We would like to inform all our customers that, due to large number of samples, deadlines for all results are regular (10 bussiness days from sample arrival). Notice will updated when returning back to regular, 24 hours and 48 hours result deadlines.
Starting from tomorrow, Friday 07.12.2018. AnimaLabs holiday discounts are here for you! This season our popular 2+1 free offer is back on all genetic tests for dogs, cats and other animals, regardless of number of tests ordered! Use this seasonal unique offer and enter New Year carefree about your animal’s health! The offer is valid…
After 4 Summer Night Shows in Split, our next stop is an even bigger dog lovers and breeders event: FCI-European Dog Show 2016, in Brussels, Belgium, held on 26.-28. August.
As Belgium was the first country in history to organise a dog show, we expect this show to be very interesting and a lot of dog breeds to be seen. More than 12 000 dogs are expected to be shown in these three days.
By introducing new innovative technologies in our daily work, we have reached an extraordinary speed of performing genetic tests, together with keeping high quality service. From now on, genetic tests we guarantee results in 24 or 48 hours. You can recognize express tests in our web shop by 24h or 48h sticker. Here you can see the complete lists of 24h and 48h express tests.
In previous years, big advances have been made in understanding of dog genetics. Different traits or inherited diseases differ among each other in modes of inheritance. Progress in the field of dog genetics, the CanMap project and recognition of a dog as a model for a number of inherited diseases in humans led to identification of mutations associated with many different diseases and traits found in various dog breeds.
Now breeders can take care of their breeding stock by DNA testing for neurodegenerative, cardiovascular, sensory, renal, metabolic and other numerous disorders. A lot of information of dog disease genetics was acquired in a short amount of time. Although it will take time to fully come to understanding all of the findings, it is necessary for breeders to understand the DNA tests results they get for their dogs. To be able to put the results to use in practice, basic knowledge of modes of inheritance is needed.
As one of our working goals, AnimaLabs© is focusing on assisting breeders in their future breeding with the use of DNA tests in order to breed healthy animals. Due to high interest, AnimaLabs© decided to suggest cooperation with breed clubs in order to fulfill that goal. We are very pleased that the breed clubs recognized the benefits and importance of our cooperation, and that we provided breed club members timely recognition of their animals’ susceptibility to developing inherited diseases; all at affordable and reasonable prices.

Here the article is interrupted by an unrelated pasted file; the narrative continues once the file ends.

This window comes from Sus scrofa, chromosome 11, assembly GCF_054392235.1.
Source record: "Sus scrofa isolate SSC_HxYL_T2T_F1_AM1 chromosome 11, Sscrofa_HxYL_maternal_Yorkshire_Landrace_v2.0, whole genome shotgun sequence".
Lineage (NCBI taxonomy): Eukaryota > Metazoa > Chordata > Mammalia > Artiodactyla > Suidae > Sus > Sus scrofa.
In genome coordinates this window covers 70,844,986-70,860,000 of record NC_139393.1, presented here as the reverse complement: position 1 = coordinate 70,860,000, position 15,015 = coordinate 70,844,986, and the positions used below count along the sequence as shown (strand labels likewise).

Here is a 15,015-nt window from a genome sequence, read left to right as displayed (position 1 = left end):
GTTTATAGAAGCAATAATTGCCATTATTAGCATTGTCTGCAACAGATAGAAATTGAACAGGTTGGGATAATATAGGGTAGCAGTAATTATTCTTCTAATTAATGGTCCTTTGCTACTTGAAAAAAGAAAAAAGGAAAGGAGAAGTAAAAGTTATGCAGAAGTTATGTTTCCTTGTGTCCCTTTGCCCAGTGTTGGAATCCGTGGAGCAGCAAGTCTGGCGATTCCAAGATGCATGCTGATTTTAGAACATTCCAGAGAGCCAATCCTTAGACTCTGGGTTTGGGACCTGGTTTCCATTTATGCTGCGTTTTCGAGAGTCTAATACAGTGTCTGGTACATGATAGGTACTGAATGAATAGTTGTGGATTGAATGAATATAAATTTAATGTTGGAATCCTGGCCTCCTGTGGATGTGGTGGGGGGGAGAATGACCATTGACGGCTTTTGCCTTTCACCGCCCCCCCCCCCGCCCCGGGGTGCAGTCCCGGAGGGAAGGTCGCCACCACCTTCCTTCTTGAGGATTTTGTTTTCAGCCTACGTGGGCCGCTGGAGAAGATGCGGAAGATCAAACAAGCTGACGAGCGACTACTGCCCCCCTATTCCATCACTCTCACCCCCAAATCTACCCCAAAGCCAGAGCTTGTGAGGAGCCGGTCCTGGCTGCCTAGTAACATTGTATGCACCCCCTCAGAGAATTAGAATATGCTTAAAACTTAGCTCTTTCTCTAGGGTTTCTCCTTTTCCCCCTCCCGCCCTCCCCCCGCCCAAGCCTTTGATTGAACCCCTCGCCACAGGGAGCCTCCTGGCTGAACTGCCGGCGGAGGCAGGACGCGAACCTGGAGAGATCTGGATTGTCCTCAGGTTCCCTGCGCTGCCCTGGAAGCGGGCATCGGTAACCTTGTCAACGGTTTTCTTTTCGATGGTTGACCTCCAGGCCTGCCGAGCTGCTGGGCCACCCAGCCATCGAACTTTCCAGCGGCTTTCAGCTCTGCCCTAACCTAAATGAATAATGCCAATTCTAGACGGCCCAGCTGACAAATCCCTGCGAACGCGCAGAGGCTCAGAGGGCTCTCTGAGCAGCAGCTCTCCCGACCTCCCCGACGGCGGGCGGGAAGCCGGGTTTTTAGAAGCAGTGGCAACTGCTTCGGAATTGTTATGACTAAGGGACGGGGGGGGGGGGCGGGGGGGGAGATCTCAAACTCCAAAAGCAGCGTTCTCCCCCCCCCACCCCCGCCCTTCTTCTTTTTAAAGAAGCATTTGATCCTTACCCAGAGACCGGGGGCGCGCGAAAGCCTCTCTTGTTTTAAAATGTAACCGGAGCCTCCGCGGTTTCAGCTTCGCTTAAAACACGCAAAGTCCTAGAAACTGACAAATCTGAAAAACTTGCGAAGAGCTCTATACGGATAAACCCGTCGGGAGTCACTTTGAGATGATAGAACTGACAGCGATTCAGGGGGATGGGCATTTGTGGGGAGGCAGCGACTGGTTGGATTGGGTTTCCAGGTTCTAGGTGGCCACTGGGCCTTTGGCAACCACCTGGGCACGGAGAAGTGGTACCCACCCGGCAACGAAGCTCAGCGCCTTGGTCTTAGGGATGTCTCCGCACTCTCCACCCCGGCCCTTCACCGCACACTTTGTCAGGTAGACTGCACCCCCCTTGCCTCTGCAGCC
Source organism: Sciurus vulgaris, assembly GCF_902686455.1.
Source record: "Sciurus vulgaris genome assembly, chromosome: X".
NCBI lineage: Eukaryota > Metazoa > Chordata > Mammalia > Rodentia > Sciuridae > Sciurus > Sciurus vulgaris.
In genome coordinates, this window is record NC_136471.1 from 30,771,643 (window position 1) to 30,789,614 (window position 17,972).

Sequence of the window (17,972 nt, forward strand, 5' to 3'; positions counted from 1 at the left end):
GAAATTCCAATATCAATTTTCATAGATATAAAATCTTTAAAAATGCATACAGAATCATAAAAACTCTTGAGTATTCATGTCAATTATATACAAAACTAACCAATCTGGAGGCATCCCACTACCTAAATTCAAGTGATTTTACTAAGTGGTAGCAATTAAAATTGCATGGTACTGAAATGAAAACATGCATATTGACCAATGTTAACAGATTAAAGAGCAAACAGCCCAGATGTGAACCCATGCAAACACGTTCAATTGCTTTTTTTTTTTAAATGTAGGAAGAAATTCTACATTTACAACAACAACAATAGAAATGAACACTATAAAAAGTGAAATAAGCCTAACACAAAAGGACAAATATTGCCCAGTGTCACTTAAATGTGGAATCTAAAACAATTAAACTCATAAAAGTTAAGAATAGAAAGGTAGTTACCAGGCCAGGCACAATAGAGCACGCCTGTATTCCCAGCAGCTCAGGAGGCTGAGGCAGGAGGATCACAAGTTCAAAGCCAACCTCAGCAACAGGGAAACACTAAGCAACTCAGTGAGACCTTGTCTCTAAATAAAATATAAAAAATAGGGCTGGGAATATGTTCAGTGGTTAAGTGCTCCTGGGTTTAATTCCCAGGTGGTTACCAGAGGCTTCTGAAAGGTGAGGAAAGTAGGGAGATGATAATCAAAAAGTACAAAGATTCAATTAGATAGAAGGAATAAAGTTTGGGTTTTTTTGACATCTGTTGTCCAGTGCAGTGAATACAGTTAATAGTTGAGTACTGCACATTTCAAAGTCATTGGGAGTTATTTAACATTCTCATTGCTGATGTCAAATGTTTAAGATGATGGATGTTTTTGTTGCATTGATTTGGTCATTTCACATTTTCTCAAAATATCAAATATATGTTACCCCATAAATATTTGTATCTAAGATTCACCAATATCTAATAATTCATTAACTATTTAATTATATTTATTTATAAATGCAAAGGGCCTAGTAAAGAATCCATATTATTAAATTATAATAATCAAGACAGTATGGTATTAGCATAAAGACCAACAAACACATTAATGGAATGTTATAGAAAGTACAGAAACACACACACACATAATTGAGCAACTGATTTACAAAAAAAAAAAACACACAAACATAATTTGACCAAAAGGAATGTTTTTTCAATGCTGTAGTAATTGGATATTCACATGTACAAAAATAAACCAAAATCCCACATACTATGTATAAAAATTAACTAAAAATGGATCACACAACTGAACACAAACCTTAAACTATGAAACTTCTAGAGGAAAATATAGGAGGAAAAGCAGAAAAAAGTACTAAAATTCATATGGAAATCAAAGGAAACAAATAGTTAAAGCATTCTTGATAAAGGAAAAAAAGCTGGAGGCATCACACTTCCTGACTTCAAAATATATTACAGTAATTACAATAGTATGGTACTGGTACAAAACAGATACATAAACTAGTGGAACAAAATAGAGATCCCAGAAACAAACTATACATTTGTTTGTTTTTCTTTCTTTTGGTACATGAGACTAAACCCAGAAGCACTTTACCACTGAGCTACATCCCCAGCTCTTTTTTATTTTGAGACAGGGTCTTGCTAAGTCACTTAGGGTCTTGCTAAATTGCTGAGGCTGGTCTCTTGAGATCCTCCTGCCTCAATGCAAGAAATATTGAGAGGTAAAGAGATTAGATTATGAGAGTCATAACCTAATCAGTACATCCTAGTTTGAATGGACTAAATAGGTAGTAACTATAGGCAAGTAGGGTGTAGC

Feline infectious peritonitis (FIP) is a relatively new cat disease, recognized as clinically significant in late 1950s. Despite the fact that it is one of the most researched infections in cats it continues to be a major killer of young cats.
German shepherds as we know them today is a relatively new breed. This breed is the result of a vision of a man named Max von Stepanitz. His vision was to create a superior German herding work dog. He pictured an athletic, intelligent dog that was fast, capable and had a good sense of smell. In 1899 during a show Von Stepanitz came across a dog named Hektor Linksrhein, which was just like the one he had imagined. Von Stepanitz bought the dog immediately and changed its name to Horand von Grafrath. Soon after that he founded The German Shepherd Association to establish a breed from Horand’s descendants. Rapid industrialization reduced the need for shepherd dogs, so the future of this breed was focused on police and military work.
In the last 200-300 years, intense artificial selection has led to the development of great number of dog breeds. Today this number exceeds 400 diverse breeds. Although phenotypic variabilities between breeds are large, breed gene pools are reduced because of intense selection and passing through bottlenecks.